"Toward the end of his life, Isaac Stephenson, one of the most successful of the Marinette-Menominee lumbermen, would write in his autobiography,
The habitual weakness of the American people is to assume that they have made themselves great, whereas their greatness has been in large measure thrust upon them by a bountiful providence which has given them forests, mines, fertile soil, and a variety of climate to enable them to sustain themselves in plenty...
From the wealth of nature, Americans had wrung a human plenty, and from that plenty they hadbuilt the city of Chicago. Chicago's relationship to the white pines had been exceedingly intricate, emerging from ecological and economic forces that for a brief time had come together into a single market, a single geography.The tensions in that market and that geography finally destroyed the distant ecosystem which had helped create them - but by then it no longer mattered. Perhaps the greatest irony was that by surviving the forests that had nurtured it growth, Chicago could all too easily come to seem a wholly human creation."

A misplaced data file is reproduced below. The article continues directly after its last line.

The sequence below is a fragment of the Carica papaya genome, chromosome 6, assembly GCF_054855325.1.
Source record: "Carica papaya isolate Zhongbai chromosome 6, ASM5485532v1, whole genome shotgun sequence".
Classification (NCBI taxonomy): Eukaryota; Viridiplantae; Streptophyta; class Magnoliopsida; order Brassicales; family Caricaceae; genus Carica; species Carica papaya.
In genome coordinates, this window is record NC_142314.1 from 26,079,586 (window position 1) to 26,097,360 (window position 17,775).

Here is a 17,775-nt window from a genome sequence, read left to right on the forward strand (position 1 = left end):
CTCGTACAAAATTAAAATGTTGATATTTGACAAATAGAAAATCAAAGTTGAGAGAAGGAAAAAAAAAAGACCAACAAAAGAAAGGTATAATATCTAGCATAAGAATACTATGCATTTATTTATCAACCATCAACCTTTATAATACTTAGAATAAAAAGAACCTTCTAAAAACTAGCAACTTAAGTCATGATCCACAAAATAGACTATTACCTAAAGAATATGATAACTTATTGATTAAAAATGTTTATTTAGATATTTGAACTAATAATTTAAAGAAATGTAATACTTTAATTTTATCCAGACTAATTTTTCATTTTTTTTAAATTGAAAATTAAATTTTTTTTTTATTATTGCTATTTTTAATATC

-William Cronon, Nature's Metropolis